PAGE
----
David N.4117

Hi All,

I inheritted quite a few static libraries code developed at the time when MFC was the "state of the art". After many..years maintained by previous developers, these libraries now still can be compiled with VC++ 2003. However, making these existing library code compiled with VC++ 2005 is truly a pain.

I am thinking about converting these existing, old library code into DLL which can be compiled/linked with VC++ 2005. My questions are:

1. Is it possible to convert these old libraries to DLL

2. If it is possible, what do I have to do

3. Is there a forum/article on the Internet described the works that have to be done to convert a static lib to DLL If there is, can someone direct me to the url

Thanks in advance.




Re: Visual C++ General Convert Static Lib to DLL

nobugz

I'm not sure a DLL is going to solve your problem, you'll still have to compile the library.

Anyhoo, the generic solution is to change the header file declarations of the classes and functions in your library that you want to be available in the DLL to something like this:
#undef EXPORT
#ifdef _USRDLL
#define EXPORT __declspec(dllexport)
#else
#define EXPORT
#endif

class EXPORT MyClass {}
EXPORT void MyFunc();
...etc

Now just include those header files in your DLL's main program, add the .lib to your Additional depencies and build.





Re: Visual C++ General Convert Static Lib to DLL

David N.

Thanks nobugz,

You are right. Convert it to a DLL this way would solve the problem. I still cannot use the DLL in my .NET code.

So the question really is, how to utilize, or how to reuse the static library code with .Net Framework






Re: Visual C++ General Convert Static Lib to DLL

nobugz

That's a whole different ballgame. You'll have to write a wrapper around the library code and need to use managed C++ (__gc class) or C++/CLI (ref class) classes...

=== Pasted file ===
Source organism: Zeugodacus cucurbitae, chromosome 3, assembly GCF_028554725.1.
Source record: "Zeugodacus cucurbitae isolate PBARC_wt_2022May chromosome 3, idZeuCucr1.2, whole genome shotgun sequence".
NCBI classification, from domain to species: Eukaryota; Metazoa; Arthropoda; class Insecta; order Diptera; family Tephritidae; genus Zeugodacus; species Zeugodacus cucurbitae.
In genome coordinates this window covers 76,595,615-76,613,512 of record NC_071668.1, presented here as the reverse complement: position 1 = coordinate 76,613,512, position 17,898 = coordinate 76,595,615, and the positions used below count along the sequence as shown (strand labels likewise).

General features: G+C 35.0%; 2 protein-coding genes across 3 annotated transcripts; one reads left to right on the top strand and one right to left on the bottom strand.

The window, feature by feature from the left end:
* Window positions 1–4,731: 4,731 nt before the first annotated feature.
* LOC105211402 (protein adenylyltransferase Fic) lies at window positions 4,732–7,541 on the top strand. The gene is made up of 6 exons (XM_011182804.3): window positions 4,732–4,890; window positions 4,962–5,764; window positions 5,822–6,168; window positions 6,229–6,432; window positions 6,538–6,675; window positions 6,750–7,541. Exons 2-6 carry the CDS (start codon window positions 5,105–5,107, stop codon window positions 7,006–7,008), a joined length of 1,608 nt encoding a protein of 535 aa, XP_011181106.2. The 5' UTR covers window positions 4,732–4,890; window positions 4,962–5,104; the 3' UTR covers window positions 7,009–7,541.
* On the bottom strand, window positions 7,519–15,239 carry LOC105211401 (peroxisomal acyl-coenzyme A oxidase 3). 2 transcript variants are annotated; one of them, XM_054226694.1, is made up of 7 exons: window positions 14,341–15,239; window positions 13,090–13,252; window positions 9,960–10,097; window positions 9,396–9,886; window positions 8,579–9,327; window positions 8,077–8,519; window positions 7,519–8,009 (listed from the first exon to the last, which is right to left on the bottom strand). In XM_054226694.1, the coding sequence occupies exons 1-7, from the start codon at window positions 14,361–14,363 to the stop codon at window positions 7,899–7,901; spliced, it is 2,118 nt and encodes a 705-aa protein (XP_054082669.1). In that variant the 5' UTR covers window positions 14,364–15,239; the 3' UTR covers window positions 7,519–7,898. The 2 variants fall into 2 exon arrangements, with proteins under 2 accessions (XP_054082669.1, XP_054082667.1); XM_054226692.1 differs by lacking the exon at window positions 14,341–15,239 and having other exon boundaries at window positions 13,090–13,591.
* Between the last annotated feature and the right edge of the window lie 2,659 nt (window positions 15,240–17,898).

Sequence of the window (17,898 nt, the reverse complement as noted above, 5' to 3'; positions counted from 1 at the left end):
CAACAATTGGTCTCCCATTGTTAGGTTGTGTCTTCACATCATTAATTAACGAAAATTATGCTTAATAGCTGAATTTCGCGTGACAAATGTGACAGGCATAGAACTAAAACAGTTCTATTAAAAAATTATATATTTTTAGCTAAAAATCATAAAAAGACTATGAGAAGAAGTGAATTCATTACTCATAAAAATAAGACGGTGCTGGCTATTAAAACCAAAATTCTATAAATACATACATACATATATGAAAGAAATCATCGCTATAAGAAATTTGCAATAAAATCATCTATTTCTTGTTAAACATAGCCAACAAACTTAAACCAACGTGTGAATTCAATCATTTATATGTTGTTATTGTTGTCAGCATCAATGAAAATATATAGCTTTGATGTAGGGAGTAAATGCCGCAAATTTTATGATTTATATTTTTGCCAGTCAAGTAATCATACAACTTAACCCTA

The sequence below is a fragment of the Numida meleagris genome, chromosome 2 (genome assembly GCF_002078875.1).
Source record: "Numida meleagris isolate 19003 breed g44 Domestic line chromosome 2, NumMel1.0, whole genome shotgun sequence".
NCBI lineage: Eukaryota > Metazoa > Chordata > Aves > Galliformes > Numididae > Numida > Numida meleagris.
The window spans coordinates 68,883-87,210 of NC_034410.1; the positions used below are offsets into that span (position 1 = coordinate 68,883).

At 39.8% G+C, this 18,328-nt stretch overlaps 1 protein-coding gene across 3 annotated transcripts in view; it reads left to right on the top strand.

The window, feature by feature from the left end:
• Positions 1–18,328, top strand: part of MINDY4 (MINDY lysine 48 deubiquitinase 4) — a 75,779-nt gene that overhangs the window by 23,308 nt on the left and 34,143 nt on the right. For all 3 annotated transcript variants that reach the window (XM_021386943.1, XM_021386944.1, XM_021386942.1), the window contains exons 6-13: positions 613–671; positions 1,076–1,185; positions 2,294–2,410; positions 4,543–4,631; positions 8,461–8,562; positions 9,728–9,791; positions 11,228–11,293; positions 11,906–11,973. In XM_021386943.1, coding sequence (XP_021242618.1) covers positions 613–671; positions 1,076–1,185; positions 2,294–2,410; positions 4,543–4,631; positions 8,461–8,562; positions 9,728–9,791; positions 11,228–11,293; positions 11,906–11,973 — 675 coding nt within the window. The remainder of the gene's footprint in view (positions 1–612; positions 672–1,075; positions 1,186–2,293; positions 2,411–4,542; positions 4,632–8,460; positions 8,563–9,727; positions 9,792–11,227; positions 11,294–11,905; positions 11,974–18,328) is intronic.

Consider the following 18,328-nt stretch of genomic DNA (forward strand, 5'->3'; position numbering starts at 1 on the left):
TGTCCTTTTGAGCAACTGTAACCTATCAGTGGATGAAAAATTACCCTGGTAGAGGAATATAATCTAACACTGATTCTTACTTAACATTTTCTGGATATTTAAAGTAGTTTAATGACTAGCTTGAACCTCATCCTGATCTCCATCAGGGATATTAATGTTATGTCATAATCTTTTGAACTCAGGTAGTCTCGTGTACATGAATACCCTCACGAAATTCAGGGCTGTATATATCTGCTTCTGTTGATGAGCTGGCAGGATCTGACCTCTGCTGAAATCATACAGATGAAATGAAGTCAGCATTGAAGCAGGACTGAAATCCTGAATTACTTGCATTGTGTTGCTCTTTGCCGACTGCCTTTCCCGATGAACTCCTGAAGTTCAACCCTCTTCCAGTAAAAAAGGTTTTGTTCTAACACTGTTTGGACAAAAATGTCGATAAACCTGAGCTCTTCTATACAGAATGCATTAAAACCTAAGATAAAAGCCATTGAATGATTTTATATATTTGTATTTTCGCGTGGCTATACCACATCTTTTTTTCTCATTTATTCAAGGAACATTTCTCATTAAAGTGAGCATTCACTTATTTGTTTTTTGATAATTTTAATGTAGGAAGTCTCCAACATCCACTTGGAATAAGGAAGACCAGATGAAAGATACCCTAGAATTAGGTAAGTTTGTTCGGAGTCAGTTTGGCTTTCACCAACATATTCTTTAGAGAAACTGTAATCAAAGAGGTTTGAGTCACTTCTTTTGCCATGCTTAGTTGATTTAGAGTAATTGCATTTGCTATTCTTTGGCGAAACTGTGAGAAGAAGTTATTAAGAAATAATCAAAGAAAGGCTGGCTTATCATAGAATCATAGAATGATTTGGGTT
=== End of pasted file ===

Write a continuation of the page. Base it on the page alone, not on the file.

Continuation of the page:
Re: Visual C++ General Convert Static Lib to DLL

David N.

Can you direct me to a webpage/article that has information regarding how to write a wrapper I have been searching unsuccessfully.

Many Thanks






Re: Visual C++ General Convert Static Lib to DLL

HDjim

use this statement in c#

[DllImport("your.dll")]

public static extern string yourFunction();

then call yourFunction() as usual!

That's it!

Cheers!






Re: Visual C++ General Convert Static Lib to DLL

Bruno van Dooren

That won't work because P/Invoke only works with C style functions. You cannot import native classes.

The only way to get that to work is to create a managed wrapper class that simple delegates to an instance of the native class.

The wrapper class also needs to convert from native parameter types to managed parameter types and vice versa.





Re: Visual C++ General Convert Static Lib to DLL

HDjim

We are talking about C++ to C# so yes you do have to change the data types to C# datetypes. I left that out because thiose are subtle details that you already should have known.

This example I gave is a simple example and works for most functions. Don't get confused... this is the IMPORT portion that is the wrapper for C#.

The export portion simply takes the prototypes (C++) and exports them as standard C functions (no mangling - overloading). That's why the "C" is present in the export statement:

export "C" __declspec (dllexport) <your prototype goes here>;

I do this quite often and this works fine for me.

Take whatever you can get out of this and do not tell me that this does NOT work when IT DOES.






Re: Visual C++ General Convert Static Lib to DLL

Bruno van Dooren

HDjim wrote:

Take whatever you can get out of this and do not tell me that this does NOT work when IT DOES.

Except it doesn't when we are talking about C++ classes, not simple exported functions.

nobugz's example showed how to export a class as well as a function, but for classes that approach will not work

For simple C style functions (regardless of whether they are compiled with C or C++) your example works fine.

But an exported C++ class cannot simply be imported by DllImport. If you have any exmple to the contrary I'd be glad to see it but afaik there is no practical way to do it.